This verse from the Gospel of John is just a bit unusual. We tend to believe that Christ died for our sins at His crucifixion and granted us eternal life in His kingdom with His resurrection. The reference to bread usually refers to the bread that was broken at the Last Supper. If it this bread that we use even today to celebrate communion, saying the words, “Take, eat, this is the bread of life. Do this in remembrance of me.”
So how could Jesus have said that He was the bread of life that came down from heaven while He was alive? In order to better understand this particular verse, it may be necessary to read the entire sixth chapter of the Gospel of John. It begins with Jesus and His followers followed by multitudes of people at the Sea of Galilee. While on the shores of the sea, the time to celebrate Passover, a feast of the Jews was nigh. And, of course, a Passover feast could not be celebrated if there was nothing to eat.
Andrew, Simon Peter’s brother, came to Jesus with five barley loaves and gave them to Him to feed His followers and the multitudes that had followed them to the Sea of Galilee. Of course, not more than several people could be fed with five loaves of bread certainly multitudes (which we may assume to have been in the hundreds), could not have been. There would barely have been enough bread to give each person a crumb to celebrate Passover.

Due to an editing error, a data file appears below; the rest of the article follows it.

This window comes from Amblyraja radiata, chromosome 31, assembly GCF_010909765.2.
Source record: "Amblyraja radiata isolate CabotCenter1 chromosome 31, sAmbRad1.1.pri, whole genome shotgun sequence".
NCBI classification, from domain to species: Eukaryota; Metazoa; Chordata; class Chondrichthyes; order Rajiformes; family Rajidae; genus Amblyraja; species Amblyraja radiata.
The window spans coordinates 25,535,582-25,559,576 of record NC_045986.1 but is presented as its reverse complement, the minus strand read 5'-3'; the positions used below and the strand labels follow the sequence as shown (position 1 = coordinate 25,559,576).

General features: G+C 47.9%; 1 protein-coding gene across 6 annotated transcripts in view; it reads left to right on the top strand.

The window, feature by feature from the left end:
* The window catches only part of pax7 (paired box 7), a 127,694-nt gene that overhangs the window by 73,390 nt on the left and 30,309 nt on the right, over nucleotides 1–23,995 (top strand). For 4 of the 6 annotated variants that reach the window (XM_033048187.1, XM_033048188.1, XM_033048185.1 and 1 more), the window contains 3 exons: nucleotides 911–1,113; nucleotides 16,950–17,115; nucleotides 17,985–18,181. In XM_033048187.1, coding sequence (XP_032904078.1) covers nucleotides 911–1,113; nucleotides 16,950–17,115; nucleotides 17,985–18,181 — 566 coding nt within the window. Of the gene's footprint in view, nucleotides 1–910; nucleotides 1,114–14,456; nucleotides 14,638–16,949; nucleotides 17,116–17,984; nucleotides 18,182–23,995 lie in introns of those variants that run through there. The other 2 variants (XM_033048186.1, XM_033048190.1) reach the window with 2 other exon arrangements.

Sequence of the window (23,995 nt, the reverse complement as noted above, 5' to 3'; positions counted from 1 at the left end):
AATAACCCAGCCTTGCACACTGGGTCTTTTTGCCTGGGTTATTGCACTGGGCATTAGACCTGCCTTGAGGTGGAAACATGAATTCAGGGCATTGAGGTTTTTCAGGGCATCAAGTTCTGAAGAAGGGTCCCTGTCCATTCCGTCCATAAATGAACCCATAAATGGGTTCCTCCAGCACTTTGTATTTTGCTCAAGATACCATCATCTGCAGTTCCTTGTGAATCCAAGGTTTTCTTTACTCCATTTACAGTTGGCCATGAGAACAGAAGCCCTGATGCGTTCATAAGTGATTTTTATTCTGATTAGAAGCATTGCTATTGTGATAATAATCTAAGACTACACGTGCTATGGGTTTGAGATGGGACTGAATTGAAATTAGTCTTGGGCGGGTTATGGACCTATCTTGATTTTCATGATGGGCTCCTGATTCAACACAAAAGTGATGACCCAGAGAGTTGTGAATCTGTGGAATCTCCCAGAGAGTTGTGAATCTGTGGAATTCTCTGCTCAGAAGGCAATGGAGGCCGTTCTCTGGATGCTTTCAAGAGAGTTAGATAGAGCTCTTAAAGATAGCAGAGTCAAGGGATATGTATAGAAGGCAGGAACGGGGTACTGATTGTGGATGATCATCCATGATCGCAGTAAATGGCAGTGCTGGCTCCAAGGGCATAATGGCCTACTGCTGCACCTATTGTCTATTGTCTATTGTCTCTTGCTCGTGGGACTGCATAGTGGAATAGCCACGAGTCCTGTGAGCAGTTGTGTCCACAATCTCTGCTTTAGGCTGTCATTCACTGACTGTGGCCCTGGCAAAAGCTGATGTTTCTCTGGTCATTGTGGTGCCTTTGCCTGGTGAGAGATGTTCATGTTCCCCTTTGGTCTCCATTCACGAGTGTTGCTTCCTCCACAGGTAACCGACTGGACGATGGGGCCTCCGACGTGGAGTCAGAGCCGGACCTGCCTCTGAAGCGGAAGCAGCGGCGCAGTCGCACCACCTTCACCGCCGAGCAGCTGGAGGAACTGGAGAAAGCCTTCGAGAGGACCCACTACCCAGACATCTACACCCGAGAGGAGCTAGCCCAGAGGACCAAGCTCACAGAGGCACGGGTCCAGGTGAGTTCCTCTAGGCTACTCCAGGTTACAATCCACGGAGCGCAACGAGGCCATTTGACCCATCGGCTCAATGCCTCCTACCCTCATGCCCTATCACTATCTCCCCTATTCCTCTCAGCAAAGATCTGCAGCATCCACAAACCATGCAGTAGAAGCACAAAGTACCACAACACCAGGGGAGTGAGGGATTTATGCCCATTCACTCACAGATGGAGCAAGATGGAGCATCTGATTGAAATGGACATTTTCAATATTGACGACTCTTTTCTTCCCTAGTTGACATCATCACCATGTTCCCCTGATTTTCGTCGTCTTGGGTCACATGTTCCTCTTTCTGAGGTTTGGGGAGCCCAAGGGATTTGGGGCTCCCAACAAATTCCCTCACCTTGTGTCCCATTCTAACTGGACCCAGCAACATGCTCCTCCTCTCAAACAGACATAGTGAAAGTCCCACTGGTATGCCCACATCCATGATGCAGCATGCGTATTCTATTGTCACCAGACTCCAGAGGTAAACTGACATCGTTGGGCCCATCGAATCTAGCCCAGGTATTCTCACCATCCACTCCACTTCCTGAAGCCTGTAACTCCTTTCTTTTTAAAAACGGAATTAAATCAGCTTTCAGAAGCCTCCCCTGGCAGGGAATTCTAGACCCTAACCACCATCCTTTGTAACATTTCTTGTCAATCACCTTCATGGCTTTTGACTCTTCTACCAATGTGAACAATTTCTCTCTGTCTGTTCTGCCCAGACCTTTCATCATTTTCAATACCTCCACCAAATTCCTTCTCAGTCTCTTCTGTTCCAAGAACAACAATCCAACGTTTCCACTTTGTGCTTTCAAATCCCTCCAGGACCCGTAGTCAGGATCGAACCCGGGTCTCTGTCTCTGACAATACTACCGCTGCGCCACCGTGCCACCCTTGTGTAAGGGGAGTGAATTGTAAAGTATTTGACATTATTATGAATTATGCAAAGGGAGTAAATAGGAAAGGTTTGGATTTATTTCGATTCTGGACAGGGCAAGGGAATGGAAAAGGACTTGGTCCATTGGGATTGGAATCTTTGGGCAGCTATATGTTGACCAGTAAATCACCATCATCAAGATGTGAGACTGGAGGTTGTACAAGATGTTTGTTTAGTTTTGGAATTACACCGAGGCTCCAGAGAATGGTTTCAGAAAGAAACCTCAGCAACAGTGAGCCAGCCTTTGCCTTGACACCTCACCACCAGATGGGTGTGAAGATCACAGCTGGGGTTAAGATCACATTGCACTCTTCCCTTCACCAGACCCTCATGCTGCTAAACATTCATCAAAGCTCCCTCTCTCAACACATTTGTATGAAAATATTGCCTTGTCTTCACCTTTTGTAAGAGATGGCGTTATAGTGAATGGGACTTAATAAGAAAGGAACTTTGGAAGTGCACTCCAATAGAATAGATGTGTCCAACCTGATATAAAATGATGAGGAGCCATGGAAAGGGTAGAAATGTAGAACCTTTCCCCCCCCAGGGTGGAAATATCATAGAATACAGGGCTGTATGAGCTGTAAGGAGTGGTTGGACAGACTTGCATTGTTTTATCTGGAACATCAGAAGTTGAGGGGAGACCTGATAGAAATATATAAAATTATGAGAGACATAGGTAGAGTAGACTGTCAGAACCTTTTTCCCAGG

Jesus later, at the end of chapter 6, makes a comparison between the manna sent from heaven and the bread of life. He makes it quite clear that manna did feed the people, but did not give them eternal life. But the bread that Jesus fed the multitudes, the bread of life, would not only feed the body but feed the spirit and bring with it everlasting life.
So, whenever we eat the bread, it is not only the bread that was broken at the Last Supper but the bread of eternal life that Jesus fed the multitudes on the shores of the Sea of Galilee that we might be conscious of. One we take because Jesus said, “I give this for the life of the world,” and the other, “Do this in remembrance of me.”
References: The People’s New Testament Commentary by M. Eugene Boring and Fred B. Craddock, The MacArthur Bible Commentaryby John MacArthur and Concise Bible Commentary, David S. Dockery, General Editor
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